Green Day appear on the cover of the Winter 2023 Issue. Head to the AP Shop to grab a copy and buy limited-edition numbered prints of Wakiyama’s Green Day-inspired art.
Eri Wakiyama creates strange, surreal worlds within her art. Inside, angry-looking girls ride enormous pink birds and beams of light project out of eye sockets like the second coming. It’s all startlingly original. However unsettling her drawings may be, though, Wakiyama is the opposite, laughing frequently and apologizing as her cats creep across her keyboard during the call. “Growing up, it wasn’t that cool to be an artist. It’s nerdy, you know?” she says upon arriving home from her day job at Dover Street Market in NYC.
Read more: Every Green Day album ranked
The job is one of many on a CV bursting with high points. Over the last decade, the open-hearted eccentric has shifted from a fashion student at Parsons School of Design to a contender in the city’s vibrant art scene. She’s appeared in Marc Jacobs’ LA Heaven gallery and bagged collaborations with Miu Miu, Supreme, and Calvin Klein, whose collections and campaigns have been warped by her singular style. But through it all, Wakiyama remains a teenager at heart. She rocks bright orange hair and gushes over how she recently saw blink-182’s reunion tour with Tom DeLonge and “forgot how good they are.”
For this reason, Wakiyama was the ideal person to create a companion piece to our Green Day cover, where her juxtaposition between creepiness and cuteness shines. Like Green Day, her work appeals to those who feel misunderstood or struggle to accept their own contradictions. The result is absorbing, as both the cover of the band’s new album, Saviors, and her artwork include burning cars but share little else in common to the naked eye. That’s the allure of Wakiyama, though — she will avert expectations every time.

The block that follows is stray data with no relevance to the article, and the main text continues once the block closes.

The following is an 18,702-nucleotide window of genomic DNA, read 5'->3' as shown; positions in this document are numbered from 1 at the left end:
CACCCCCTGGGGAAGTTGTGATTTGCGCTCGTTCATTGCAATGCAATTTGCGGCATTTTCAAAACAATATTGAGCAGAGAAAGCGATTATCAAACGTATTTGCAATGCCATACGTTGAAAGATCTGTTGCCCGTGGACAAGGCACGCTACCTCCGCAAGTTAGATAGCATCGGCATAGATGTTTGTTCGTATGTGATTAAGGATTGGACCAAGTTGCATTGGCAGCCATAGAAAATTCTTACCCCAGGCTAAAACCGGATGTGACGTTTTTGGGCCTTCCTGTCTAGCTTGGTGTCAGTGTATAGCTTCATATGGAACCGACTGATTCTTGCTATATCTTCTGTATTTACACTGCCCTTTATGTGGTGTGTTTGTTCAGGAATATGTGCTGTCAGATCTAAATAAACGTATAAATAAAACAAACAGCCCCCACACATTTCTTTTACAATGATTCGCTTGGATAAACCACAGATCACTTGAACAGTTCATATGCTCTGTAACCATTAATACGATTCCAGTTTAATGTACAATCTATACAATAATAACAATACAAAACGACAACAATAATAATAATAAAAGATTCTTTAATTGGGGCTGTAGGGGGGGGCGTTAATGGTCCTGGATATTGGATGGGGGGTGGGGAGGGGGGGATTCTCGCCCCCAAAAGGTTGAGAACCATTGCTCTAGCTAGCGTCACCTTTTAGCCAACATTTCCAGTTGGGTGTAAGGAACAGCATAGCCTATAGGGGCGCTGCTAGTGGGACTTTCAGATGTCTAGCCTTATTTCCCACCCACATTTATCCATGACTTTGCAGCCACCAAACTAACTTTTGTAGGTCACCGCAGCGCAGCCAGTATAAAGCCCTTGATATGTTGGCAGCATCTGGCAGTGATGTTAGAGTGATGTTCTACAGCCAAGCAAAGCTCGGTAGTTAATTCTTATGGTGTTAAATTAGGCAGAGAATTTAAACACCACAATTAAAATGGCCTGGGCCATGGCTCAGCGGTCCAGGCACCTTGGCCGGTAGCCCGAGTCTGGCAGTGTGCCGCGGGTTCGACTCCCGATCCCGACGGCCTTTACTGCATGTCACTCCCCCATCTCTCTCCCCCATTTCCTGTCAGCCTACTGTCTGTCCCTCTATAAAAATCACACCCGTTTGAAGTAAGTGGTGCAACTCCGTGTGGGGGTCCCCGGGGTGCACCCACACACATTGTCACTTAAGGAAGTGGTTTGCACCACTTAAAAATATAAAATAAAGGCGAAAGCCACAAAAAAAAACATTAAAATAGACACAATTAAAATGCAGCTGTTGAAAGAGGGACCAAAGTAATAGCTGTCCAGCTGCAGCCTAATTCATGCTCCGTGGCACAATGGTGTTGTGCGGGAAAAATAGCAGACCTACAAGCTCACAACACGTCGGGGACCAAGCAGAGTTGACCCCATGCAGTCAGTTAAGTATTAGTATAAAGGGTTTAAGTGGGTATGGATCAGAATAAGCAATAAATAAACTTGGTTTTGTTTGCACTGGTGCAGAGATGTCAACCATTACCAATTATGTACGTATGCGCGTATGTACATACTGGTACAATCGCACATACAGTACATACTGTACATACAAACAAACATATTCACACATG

What were you like as a kid? Were you the type of person who was always drawing, or did that come later?
My first memory of drawing was when I was still a child. I wasn’t a bad kid, but I feel like I was just vandalizing things in the house, like dining tables. I clearly remember it — and this was before elementary. I was born in Japan, but I moved to California when I was less than 2. My first language was Japanese, and I was so shy, so I didn’t speak English properly till maybe mid-elementary. I wasn’t very social and didn’t have friends. So, because of that, I was always drawing on the side instead of running around during recess. Then when I was more into middle school, I bloomed socially, but I was still drawing all the time in my textbooks and everything. I feel like it was just an innate thing. You know when you’re in a lecture in school or something? And for me, my ADD is so bad, and I almost can’t focus unless I’m doing something else. But yeah, I have always been drawing.
I loved the painting you did with the woman in the rain. It looks like everything’s melting, and the raindrops resemble dripping honey. It’s really surreal and psychedelic.
Oh yeah, thank you. The raindrop thing was a very last-minute addition to the drawing. I kind of lost it in the middle of the night. Then I added it to add an element of chaos. It seemed too simple and peaceful without the raindrops. I wanted it to look like it was big raindrops, just melting things away, so I’m glad that you got that vibe.
That’s so wild to hear because that’s where my focus went.